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Johann Sebastian Bach

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Bibliotheque National de France

German composer, organist, harpsichordist, violist, and violinist whose sacred and secular works for choir, orchestra, and solo instruments drew together the strands of the Baroque period and brought it to its ultimate maturity.

Bach's works include the Brandenburg Concertos, the Goldberg Variations, the Partitas, The Well-Tempered Clavier, the Mass in B minor, the St Matthew Passion, the St John Passion, the Magnificat, the Musical Offering, The Art of Fugue, the English and French Suites, the Sonatas and Partitas for solo violin, the Cello Suites, more than 200 surviving cantatas, and a similar number of organ works, including the famous Toccata and Fugue in D minor and Passacaglia and Fugue in C minor, and the Great Eighteen Chorale Preludes and Organ Mass.

Johann Sebastian Bach was born in Eisenach, on 21 March 1685. He was the youngest child of Maria Elisabeth and Johann Ambrosius Bach, the director of the town musicians. His father taught him violin and harpsichord. His uncles were all professional musicians, whose posts included church organists, court chamber musicians, and composers. One uncle, Johann Christoph Bach introduced him to the organ.

Both his parents died around the time of his tenth birthday. He moved in with his oldest brother, organist at a local church where he first began copying music. He received valuable teaching from his brother, who instructed him on the clavichord. His brother exposed him to the works of great composers of the day, including Johann Pachelbel.

At the age of 14, Bach was awarded a choral scholarship to study at the prestigious St. Michael's School in Lüneburg. In his two years there, he was exposed to a wider facet of European culture. In addition to singing in the choir he played the School's three-manual organ and harpsichords.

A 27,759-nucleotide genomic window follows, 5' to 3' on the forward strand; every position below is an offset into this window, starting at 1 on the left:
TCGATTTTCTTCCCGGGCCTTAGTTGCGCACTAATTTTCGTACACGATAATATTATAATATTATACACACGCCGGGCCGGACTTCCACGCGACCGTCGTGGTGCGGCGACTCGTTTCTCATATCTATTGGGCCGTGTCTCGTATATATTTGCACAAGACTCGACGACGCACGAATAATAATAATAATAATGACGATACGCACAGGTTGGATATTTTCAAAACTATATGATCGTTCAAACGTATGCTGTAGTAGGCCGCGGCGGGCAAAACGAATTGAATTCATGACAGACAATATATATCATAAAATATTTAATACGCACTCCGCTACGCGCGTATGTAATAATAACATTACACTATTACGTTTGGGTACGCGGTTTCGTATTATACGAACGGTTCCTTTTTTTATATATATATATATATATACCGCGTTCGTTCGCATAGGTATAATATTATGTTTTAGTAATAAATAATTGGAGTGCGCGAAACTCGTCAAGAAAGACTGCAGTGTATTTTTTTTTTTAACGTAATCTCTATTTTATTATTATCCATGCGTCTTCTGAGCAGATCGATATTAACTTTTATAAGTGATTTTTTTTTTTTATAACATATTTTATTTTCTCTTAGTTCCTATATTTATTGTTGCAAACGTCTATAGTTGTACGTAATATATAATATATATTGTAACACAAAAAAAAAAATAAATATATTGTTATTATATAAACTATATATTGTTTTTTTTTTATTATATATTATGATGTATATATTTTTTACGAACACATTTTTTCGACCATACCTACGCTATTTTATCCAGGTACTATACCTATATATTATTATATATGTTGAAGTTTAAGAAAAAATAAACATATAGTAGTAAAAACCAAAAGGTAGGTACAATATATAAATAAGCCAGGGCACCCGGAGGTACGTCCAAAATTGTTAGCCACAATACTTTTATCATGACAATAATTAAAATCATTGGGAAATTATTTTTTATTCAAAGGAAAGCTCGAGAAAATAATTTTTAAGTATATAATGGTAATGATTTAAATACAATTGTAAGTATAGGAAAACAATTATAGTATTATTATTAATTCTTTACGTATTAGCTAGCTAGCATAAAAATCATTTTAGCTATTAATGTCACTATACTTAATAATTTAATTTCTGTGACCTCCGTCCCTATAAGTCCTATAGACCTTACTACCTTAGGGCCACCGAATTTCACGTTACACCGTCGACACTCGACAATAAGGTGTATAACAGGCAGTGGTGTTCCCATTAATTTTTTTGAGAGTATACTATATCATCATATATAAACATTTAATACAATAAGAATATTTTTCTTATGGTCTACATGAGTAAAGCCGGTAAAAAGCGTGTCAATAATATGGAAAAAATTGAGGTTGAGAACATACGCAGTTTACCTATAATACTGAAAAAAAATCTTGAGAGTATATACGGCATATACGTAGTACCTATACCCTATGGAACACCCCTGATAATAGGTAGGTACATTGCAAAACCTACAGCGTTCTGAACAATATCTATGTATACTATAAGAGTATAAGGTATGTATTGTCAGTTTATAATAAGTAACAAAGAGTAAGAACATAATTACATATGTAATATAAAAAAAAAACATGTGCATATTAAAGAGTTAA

After graduating from St. Michael’s, he was appointed court musician in Weimar where his reputation as a keyboardist spread so much that he was widely invited to give organ recitals. Three years later, he took a better paying position in Muhlhausen where he met and married his second cousin, Maria Barbara who bore him seven children, four of whom survived to adulthood, including Wilhelm Friedemann Bach and Carl Philipp Emanuel Bach, both of whom went on to their own fame.

Bach relocated to nearby Weimar a few years later in 1708 for a position as organist and concertmaster in the Weimar court. This began a sustained period of composing keyboard and orchestral works including the beginnings of what would become The Well-Tempered Clavier as well as his first Christmas Cantata.

In his early twenties, Bach was invited by Prince Leopold of Kothen to be his Kapellmeister (Director of Music). His works from this period include the Orchestral Suites, The Brandenburg Concertos and his six unaccompanied Cello Suites.

Bach’s wife passed away suddenly in 1720. The following year, he met and married his second wife Anna Magdalena, 17 years his junior. Together they had thirteen more children, six of whom survived into adulthood, including Johann Christoph Friedrich and Johann Christian who would go on to achieve their own musical fame.

In 1723, Bach was appointed Director of Music at the Church of the University of Leipzig, a post which he held for the next twenty-seven years until his death. In addition to his regular church work, he performed other composers' works as well as his own.  Many of his works during the Leipzig period were written for and performed by the Collegium Musicum; among these were many of his violin and harpsichord concertos. He also began work on his Mass in B minor.

The final work Bach completed was a chorale prelude for organ, which he dictated to his son-in-law.

Bach’s health began to decline the year before he passed away. He underwent eye surgery for growing blindness and died of complications, although the better speculation of cause of death is today thought to be a stroke with complications from pneumonia , finally succumbing July 28th, 1750.

Bach’s abilities as an organist were highly respected throughout his lifetime, although he didn’t begin to become regarded for the greatness we know today until the first half of the 19th century. 


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